Architectural Photographers: Timothy Soar

Foggo Architects. Image ©

It’s clear that architecture inspires and impassions Timothy Soar - not only has the UK photographer spent most of his life visiting and capturing great architectural works, but – unlike most photographers, or architects for that matter - he also speaks eloquently about the architecture that inspires him. Describing his favorite building, AHMM‘s Yellow Building, he tells us it “delivers exquisite simplicity out of a complex lattice. The building has a lyrical poetry in the way it wraps and folds itself around the occupants – deft, confident and generous. It is one of London’s great spaces.”

Moreover, Soar believes deeply that his architectural does more than merely idealize built forms; not only do his images enable the architects he works with to “refine and amplify” the ideas within their built works, and thus aid them in defining their next work, but it also seeks to advocate architecture for all: “My work as a photographer is predicated on a desire to [...] to be an advocate for design that elevates, to help construct an argument where good design isn’t an occasional, rare and special thing but an everyday, routine and expected event.” Read the whole interview and see more of Soar’s fantastic images, after the break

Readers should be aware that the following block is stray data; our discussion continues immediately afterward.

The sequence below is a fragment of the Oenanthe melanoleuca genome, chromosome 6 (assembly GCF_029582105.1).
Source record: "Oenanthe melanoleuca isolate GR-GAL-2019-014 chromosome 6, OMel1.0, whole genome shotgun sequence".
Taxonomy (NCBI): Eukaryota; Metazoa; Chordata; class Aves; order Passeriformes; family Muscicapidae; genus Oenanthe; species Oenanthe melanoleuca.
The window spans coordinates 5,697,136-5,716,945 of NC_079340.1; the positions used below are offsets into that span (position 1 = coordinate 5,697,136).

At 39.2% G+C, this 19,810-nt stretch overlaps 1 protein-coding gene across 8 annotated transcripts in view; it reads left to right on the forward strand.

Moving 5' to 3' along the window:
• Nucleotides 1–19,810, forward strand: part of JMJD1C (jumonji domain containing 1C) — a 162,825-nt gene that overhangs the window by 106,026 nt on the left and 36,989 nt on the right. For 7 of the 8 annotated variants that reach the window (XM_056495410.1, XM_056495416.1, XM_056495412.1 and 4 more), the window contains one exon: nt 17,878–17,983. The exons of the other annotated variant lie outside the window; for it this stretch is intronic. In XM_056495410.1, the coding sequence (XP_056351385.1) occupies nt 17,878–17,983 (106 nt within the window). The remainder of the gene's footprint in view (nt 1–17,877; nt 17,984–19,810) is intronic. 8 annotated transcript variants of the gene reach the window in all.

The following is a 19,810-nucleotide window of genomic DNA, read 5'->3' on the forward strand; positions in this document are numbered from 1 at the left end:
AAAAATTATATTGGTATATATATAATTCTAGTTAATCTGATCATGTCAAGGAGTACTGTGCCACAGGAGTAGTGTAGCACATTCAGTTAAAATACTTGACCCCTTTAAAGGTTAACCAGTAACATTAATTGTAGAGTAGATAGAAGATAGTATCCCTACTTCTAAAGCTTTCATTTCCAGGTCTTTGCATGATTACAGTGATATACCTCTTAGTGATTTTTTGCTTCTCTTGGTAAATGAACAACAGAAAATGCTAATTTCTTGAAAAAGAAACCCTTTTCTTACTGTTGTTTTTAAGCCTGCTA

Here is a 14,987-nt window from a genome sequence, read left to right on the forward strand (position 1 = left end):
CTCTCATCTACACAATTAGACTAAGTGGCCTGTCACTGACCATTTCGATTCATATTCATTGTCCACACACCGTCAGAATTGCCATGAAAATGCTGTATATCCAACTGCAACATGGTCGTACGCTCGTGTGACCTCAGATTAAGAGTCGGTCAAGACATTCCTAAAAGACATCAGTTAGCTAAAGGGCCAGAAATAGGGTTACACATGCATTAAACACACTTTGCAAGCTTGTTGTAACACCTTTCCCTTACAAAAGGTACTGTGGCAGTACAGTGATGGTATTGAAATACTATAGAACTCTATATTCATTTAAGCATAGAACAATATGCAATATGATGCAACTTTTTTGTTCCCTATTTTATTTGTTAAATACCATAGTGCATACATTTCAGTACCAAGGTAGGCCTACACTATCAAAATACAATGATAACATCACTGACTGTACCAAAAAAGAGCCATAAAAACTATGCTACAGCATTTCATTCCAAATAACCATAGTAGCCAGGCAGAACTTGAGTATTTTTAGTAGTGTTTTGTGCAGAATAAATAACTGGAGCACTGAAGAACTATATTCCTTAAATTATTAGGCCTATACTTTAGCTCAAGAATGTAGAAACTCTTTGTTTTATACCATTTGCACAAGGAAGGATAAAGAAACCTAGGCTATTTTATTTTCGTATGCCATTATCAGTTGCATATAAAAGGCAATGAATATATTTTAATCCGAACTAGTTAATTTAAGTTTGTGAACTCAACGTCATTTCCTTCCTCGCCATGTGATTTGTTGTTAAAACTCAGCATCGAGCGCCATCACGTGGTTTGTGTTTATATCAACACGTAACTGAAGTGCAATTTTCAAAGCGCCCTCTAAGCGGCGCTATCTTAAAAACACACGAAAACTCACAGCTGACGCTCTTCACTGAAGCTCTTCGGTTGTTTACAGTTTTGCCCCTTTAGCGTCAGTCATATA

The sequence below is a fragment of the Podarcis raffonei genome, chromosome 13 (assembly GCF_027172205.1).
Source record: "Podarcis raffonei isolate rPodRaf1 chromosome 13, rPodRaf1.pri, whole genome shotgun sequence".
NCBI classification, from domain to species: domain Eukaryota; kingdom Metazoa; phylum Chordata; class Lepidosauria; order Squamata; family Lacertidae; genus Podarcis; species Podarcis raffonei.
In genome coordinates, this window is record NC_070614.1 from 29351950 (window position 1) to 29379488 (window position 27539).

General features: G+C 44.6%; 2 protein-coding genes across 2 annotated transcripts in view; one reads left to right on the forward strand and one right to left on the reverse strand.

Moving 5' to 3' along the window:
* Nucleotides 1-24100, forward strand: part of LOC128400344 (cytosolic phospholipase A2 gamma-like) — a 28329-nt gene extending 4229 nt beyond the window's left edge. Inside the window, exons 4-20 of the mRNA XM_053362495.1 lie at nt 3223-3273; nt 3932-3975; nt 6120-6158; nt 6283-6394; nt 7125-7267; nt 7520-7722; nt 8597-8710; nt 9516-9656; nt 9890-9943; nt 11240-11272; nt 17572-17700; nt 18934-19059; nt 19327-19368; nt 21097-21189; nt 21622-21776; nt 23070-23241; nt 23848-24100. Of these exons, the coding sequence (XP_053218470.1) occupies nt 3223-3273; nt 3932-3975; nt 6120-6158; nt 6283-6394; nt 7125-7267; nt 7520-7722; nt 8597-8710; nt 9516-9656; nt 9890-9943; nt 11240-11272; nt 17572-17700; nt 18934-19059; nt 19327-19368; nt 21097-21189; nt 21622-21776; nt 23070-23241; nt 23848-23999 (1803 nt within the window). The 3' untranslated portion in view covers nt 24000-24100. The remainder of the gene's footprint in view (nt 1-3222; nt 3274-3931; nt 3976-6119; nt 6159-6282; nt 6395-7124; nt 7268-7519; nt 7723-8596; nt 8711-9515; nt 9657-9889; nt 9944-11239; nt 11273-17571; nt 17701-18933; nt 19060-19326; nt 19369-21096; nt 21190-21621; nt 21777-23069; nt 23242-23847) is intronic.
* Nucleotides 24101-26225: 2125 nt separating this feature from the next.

Architectural Photographers: Allan Crow

MAXXI Museum / Zaha Hadid Architects. Image ©

Allan Crow may be, as he humbly puts it, just one of “two blokes that take photos.” But Hufton+Crow, the studio founded by him and Nick Hufton ten years ago, has reached far more than humble success. The duo have shot some of the most talked-about architectural works of the last few years -from Zaha Hadid‘s Galaxy Soho to Steven Holl‘s Sliced Porosity Block to BIG‘s Danish Maritime Museum - and have been published in renowned websites and magazines around the world. Learn more about how Crow began his career as well as his favorite architecture, after the break.


Architectural Photographers: Erieta Attali

dNR Architects Max Nunez, Nicolas del Rio ©

Usually, architecture photographers are architects themselves, but today we want to show show the work of Israeli photographer Erieta Attalian actual photographer who started working related to archeology and science, and then got involved with architecture after working throughout Japan covering this country`s Contemporary Glass Architecture.

1. When and how did you start photographing architecture?


Architectural Photographers: Christian Richters

© Christian Richters

Born in Munster – Germany and now based in Berlin, Christian Richters‘ working area is currently all over Europe, the USA and Asia, shooting projects for some renown architects like Bernard TschumiToyo ItoZaha HadidUN Studio and David Chipperfield among others. He studied design and at the Folkwang Art School in Essen, but it was architecture that finally drove his career to the next level… And we are very lucky for that. He now works with VIEW Pictures, where you can check out his extensive portfolio of amazing architecture.